THIRTY-one nurses from the Philippines who are being recruited by Port Moresby General Hospital to help alleviate the pressure on hospital staff arrived in the country yesterday.
They are part of the first batch of 50 nurses that the hospital plans to bring into the country.
A big welcome awaited them at Jackson’s Airport by a traditional dancing group and representatives of the hospital nurses.
The nurses were then taken to Airways Hotel for breakfast and for an official welcome by the invited guests, hospital board members, the hospital chief executive officer Grant Muddle and his management, including the director of nursing Loa Babona. There were also representatives from the Nurses Association, Nursing Council and the Philippines Embassy.
Mr Muddle said the Philippine nurses were tested, interviewed and selected by a delegation made up of senior hospital nurses, and representatives from the Nursing Council, the Nurses Association and Department of Health representatives.
"It is an exciting time for health care, as these nurses arrive to compliment the hard working and competent PNG nurses working at the hospital. These ‘extra hands’ will assist in taking some of the burden off the nurses they are currently experiencing due to a national nurse shortage," said Mr Muddle.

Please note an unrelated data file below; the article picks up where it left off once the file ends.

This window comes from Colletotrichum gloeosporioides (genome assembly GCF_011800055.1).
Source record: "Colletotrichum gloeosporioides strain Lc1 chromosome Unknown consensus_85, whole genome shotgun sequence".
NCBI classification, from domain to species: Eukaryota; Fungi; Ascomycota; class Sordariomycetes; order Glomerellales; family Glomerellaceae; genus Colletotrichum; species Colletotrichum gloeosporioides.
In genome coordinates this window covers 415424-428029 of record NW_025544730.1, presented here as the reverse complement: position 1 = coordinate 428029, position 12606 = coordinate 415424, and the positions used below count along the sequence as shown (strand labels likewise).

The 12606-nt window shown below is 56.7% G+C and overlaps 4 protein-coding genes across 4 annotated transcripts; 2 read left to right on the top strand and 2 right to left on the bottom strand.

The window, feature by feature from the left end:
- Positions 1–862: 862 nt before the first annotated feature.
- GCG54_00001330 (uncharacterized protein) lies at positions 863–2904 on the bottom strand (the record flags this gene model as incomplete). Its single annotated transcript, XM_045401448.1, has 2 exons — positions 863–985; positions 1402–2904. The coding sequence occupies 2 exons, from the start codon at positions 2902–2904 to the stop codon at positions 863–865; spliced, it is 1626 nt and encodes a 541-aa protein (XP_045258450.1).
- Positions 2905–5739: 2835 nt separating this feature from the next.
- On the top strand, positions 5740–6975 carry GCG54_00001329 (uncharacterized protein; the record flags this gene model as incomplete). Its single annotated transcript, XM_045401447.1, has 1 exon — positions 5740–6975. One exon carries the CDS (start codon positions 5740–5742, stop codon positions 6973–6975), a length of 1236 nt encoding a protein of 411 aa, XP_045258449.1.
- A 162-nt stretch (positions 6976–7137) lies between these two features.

He said the nurses were to work in all areas of the hospital and have a range of specialised skills to enable them to work in the operating threatre, intensive care unit, critical care unit, in obstetrics, gynaecology and midwifery.
Following the free primary health care policy and subsidised specialised care, the hospital is trying its best to temporarily fill the workforce gap by recruiting skilled labour from abroad, to work side by side as the hospital tries to give better health.
Meanwhile, Mr Grant said five more nurses will arrive from abroad on Saturday and a further 14 in the coming weeks. This will make it up to a total of 50 in the first batch.
"The hospital is intending on bringing another 50 nurses from abroad to support the great work our national nurses are doing, and to take some of the pressure off them due to the national nurse shortage," Mr Muddle said.
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